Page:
- Core CPI (excluding food and energy) has settled in the 5.5%-5.6% range for four months.
- Prices for both measures of shelter costs largely stagnated with rent at 8.8% year-over-year and owners’ equivalent rent at 8.1%.
- Consumers expect prices to fall for the cost of college education and food, to rise for gas and to remain unchanged for rent and medical care.
CPI, Latest Release, April 2023
Inflation rose 5.0% year-over-year on a seasonally adjusted basis, in line with concession expectations and matching last month’s rate. Core CPI (excluding food and energy) has settled in the 5.5%-5.6% range for four months. Monthly trends don’t reveal anything to the contrary with core CPI increasing 0.4%, little changed from the past several months. The headline figure increased to 0.4% from a 0.1% monthly gain in March, thanks to persistent increases in shelter costs. Other price hikes this month occurred in the used cars and trucks category, as well as gasoline.
CPI for Housing, April 2023
The CPI includes two measures for shelter costs: owners’ equivalent rent and rent of primary residence, both of which are self-reported. Together, they comprise about one-third of CPI. Prices for both measures largely stagnated with rent at 8.8% year-over-year and owners’ equivalent rent at 8.1% (from 8.8% and 8.0%, respectively, in March.) On a monthly basis, they remained at their lowest levels in a year and are expected to decelerate through the summer months due to lagged reporting inherent in the BLS survey.
“Super Core” Inflation, April 2023
Due mainly to these lags in CPI shelter data, the Fed has begun to focus more on “super core” inflation, that is, prices excluding food, energy and shelter. This measure has also been stuck – at 3.7% for 3 months – but remains at its lowest point in 2 years. Significant price declines over the month were seen in health insurance, car and truck rentals, hotels, public transportation (including airfares) and sporting events. More than offsetting these declines were higher prices for financial services and domestic services.
Inflation Expectations, April 2023
The Fed tracks 21 different measures of inflation expectations. The data presented in the chart below are inflation expectations one year from now from the Federal Reserve Bank of New York’s Survey of Consumer Expectations and the University of Michigan’s Consumer Sentiment Index.
Once again, the surveys moved in different directions. The University of Michigan measure increased one full percentage point to 4.6%, signaling that consumers expect inflation to be sticky over the coming months. The Fed survey ticked down to 4.4%, but not enough to erase the March increase. Consumers expect prices to fall for the cost of college education and food, to rise for gas and to remain unchanged for rent and medical care.
Wage Growth vs. Employment Cost Index, Q1 2023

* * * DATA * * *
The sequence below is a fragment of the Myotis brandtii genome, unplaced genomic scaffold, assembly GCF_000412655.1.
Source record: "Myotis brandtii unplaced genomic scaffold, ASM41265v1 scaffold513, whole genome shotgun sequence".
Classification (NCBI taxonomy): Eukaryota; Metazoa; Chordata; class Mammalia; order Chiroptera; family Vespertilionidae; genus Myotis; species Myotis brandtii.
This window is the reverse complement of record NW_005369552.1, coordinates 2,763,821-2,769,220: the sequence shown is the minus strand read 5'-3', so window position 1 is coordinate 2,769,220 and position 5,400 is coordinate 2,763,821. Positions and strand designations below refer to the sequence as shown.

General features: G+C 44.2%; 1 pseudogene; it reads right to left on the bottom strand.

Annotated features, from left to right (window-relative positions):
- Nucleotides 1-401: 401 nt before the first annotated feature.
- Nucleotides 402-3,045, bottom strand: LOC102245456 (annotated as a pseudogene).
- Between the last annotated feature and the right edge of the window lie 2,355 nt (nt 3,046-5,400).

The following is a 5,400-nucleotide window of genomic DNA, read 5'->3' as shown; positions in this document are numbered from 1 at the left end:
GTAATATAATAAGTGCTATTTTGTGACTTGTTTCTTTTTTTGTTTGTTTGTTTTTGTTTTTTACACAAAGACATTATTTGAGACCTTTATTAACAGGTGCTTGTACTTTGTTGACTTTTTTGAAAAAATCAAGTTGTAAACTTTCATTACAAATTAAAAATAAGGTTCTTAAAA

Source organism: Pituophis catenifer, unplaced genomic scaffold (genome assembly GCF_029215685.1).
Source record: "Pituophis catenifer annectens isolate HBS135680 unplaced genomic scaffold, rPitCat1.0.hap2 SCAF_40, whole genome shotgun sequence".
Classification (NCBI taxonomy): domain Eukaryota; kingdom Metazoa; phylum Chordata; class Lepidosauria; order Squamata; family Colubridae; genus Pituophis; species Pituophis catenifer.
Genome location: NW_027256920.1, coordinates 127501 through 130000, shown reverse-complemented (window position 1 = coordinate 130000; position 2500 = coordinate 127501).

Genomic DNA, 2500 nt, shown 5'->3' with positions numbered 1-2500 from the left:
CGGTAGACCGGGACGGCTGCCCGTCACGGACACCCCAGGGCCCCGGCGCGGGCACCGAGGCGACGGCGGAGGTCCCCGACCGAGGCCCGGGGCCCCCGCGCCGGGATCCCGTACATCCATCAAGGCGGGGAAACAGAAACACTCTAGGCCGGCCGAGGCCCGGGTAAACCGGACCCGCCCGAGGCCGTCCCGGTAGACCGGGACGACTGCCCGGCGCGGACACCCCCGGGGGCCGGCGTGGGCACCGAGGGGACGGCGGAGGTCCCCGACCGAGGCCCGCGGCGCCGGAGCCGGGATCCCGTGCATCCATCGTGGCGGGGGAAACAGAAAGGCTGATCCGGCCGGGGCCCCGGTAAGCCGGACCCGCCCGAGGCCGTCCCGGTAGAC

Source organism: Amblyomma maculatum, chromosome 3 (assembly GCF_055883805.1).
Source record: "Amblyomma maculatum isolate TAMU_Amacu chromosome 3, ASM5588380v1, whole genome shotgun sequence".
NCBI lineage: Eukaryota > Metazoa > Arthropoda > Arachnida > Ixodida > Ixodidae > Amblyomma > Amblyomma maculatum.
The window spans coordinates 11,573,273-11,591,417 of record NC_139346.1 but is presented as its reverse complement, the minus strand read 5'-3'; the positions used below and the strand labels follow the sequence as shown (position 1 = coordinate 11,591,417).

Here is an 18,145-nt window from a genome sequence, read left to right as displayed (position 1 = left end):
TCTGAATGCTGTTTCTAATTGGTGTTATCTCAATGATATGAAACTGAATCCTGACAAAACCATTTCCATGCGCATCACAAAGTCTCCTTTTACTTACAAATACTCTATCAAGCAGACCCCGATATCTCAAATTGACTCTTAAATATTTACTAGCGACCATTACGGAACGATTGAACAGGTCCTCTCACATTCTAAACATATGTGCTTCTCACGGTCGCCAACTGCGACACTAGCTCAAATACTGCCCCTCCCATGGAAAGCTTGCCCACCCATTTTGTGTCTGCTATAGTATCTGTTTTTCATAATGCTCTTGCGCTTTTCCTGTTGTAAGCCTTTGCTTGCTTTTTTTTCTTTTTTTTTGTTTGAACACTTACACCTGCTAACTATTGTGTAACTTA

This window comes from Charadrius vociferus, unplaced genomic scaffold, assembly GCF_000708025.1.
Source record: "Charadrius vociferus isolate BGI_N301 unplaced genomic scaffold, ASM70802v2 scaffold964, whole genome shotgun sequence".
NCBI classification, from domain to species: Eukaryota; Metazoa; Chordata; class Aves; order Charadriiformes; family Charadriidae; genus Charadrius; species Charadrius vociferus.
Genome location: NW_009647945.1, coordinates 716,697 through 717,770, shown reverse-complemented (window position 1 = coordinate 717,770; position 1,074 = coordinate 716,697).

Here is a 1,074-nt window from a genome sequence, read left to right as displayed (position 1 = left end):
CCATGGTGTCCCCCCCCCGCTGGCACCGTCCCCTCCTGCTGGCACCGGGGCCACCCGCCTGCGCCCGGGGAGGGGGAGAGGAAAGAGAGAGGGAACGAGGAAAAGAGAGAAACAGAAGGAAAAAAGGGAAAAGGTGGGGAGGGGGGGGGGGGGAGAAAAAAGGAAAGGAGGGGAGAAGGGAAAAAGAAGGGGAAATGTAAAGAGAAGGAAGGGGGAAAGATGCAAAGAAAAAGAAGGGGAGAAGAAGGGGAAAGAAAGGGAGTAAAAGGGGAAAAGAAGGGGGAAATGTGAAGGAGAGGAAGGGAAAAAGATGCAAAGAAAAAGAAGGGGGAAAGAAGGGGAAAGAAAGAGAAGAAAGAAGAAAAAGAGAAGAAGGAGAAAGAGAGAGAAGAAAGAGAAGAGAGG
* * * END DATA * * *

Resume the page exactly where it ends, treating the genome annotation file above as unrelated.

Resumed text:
The Employment Cost Index (ECI) is a quarterly measure of the change in the costs of labor. Unlike average hourly earnings, the series typically used for wage growth, the ECI calculation is not impacted by the change in employment levels among occupations and industries which can significantly skew wage levels. It also includes the costs of benefits to employers. The ECI is considered a purer measure of labor costs and is closely watched by the Fed.
Wage growth and the ECI continued a year-long deceleration in the first quarter, increasing 4.5% and 4.8%, respectively, year-over-year. While this cooling provides some good news for the Fed, wages, salaries and other costs of employment remain highly elevated from pre-pandemic levels. Despite an increasing number of layoffs and fewer job openings, the labor force is far too strong for the Fed to start easing monetary policy. Job gains in 2023 have averaged 285,000 per month and the unemployment rate remains at 50-year lows.
What to Watch in the Next Month
- The stagnation in price increases coupled with the strength of the labor market tells the Fed it still has work to do. Minutes from the March Federal Open Market Committee (FOMC) meeting, released in April, revealed that Fed staff economists are forecasting a recession to start later this year, followed by a recovery in 2024-2025.
- The highly anticipated Senior Loan Office Opinion Survey, published by the Fed, was released this week and showed bank lending standards tightening further as well as demand declining for all types of loans. This portends a slowdown in economic activity for both consumers and businesses and could lead the Fed to pause rate hikes.
- The next FOMC meeting coincides with the next inflation report and could mean it will be more heavily weighted in June’s policy decision.
Next Tracker: June 13, 2023